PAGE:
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Washington (AFP) - The surprise release of five Americans held in Iran has helped a vulnerable President Barack Obama put his political foes on the back foot.
On a day when the White House took the politically unpopular step of unfreezing up to $100 billion dollars in Iranian assets, the administration pulled an ace from its sleeve.
After 14 months of stop-start secret talks between senior Iranian and US officials, Tehran announced the release of four Americans in exchange for seven Iranians being released in the United States.
A fifth American, identified as Matthew Trevitick, was also released as a separate but "associated goodwill gesture."
A senior US administration official said the timing of the two developments was coincidental.
The swapped group included Americans Jason Rezaian, a Washington Post journalist, and Saeed Abedini, a Christian pastor from Idaho.
Both men have become causes celebres for Republicans who oppose Obama’s strategy of engagement with Iran.
When a deal was reached last summer to significantly scale back Iran’s nuclear program in return for sanctions relief, Obama was pilloried for leaving Rezaian and others languishing.
Republican hopeful Ted Cruz — a Christian conservative has long demanded Abedini’s release as one precondition for talking to Tehran.
In a sign of how successful Republican criticism has been, ahead of "implementation day" much of the focus was on sanctions and Iran’s return to the global economy.
Critics argued that the windfall would be used by Tehran to fund militants like Hezbollah or Yemen’s Houthi rebels.
Less noted was a report from international inspectors, also on Saturday, that precipitated sanctions relief.
The IAEA reported that Iran, after decades of massive investment, had hobbled its own nuclear program.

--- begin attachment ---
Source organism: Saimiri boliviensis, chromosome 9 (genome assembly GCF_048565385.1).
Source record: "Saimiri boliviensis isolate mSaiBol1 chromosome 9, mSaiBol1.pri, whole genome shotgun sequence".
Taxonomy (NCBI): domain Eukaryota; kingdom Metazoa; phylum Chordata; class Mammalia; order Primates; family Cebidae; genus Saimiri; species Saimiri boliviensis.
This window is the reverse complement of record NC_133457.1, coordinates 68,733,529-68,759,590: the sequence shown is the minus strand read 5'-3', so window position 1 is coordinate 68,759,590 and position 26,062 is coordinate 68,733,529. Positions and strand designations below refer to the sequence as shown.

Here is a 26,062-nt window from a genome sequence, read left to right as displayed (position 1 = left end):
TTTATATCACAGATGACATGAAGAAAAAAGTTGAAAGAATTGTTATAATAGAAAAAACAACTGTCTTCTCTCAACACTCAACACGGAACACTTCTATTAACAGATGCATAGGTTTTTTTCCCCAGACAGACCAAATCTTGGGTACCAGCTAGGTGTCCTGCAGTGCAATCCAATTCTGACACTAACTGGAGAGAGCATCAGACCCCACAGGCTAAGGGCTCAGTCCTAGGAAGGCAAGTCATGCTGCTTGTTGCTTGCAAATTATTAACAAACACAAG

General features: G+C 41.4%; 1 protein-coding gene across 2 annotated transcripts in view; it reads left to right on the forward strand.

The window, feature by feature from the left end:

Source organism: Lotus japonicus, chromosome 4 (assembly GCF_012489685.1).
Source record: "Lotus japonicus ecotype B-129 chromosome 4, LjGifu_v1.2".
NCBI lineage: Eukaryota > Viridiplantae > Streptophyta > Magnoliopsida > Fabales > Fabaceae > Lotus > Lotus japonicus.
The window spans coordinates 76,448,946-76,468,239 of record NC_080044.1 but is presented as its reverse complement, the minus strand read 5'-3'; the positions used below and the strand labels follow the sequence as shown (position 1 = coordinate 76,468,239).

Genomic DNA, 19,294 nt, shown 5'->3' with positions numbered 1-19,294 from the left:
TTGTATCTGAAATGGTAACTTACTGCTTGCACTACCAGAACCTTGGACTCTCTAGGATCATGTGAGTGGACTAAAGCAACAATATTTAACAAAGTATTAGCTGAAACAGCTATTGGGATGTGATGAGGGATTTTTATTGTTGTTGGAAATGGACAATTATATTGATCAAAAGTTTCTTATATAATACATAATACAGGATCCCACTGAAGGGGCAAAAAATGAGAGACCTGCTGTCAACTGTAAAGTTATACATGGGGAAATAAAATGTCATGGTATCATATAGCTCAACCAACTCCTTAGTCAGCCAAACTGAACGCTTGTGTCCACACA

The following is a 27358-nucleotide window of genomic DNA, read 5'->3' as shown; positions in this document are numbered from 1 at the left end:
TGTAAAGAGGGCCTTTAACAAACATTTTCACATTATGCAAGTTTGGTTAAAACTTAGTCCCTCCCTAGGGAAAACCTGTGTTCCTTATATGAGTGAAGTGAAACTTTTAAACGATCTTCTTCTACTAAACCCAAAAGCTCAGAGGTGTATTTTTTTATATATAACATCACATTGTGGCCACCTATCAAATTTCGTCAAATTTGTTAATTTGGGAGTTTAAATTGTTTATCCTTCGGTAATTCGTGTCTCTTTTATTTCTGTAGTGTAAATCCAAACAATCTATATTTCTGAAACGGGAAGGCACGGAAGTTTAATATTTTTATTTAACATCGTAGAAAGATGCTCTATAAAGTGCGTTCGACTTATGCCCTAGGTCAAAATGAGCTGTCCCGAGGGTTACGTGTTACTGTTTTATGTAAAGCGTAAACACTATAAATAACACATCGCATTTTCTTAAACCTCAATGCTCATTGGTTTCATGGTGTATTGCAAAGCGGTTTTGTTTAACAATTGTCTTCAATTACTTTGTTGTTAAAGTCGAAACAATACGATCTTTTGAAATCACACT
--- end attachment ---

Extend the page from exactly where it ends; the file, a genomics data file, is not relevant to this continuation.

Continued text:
-- "Bluster and bombast" --
Republican attacks on Obama's policy of engagement had intensified this week as 10 American sailors were detained in the Gulf by Iran’s hardline Revolutionary Guard Navy, but not before being paraded in front of the cameras.
The White House and its allies gamely pointed to the sailors’ quick release as evidence that diplomacy is working.
It was an argument they reprised upon news that five more Americans would be released.
"For all the bluster and bombast fashionable in some quarters, today's events underscore how important -- and under-appreciated -- diplomacy is," said David Axelrod, a long-time Obama advisor.
Democratic presidential hopeful Martin O’Malley sent his own "memo" to Republican candidates. "Diplomacy beats carpet bombing," he said.
Republicans responded to the prisoner release with slightly more tempered criticism than had been seen in recent days.
"We don't know the details of the deal that is bringing them home. It may well be that there are some very problematic aspects to this deal," said Cruz, referencing Abedini by name.
Florida Senator Marco Rubio said he was happy for the families of the captives, but accused the Obama administration of "incentivizing" the detention of Americans by agreeing to a swap of seven Iranians imprisoned in the United States.
"It tells us all we need to know about the Iranian regime, that they take people hostage in order to gain concessions and the fact that they can get away with it with this administration," he said.
"I think this created an incentive for more governments to do this around the world.”
Republican frontrunner Donald Trump, who has long portrayed himself as a master negotiator, questioned whether it was a good deal.
With both Iranians and Americans heading to the polls this year, it may be too early for either side to declare victory.
According to Richard Nephew, a former US diplomat who negotiated with Iran, hardliners on both sides will be trying to "demonstrate that they remain 'tough' on their adversaries in the other capital and to appease their domestic hardliners."
At the same time there are multiple points of possible friction between Tehran and Washington.
The White House is likely to introduce new sanctions later this year in response to Iran's recent ballistic missile tests.
In multiple conflicts across the Middle East the two countries find themselves on different sides.
"Removing the nuclear issue from the table does not itself solve the problems in Syria, Yemen, or the broader sectarian conflict within the region," said Nephew.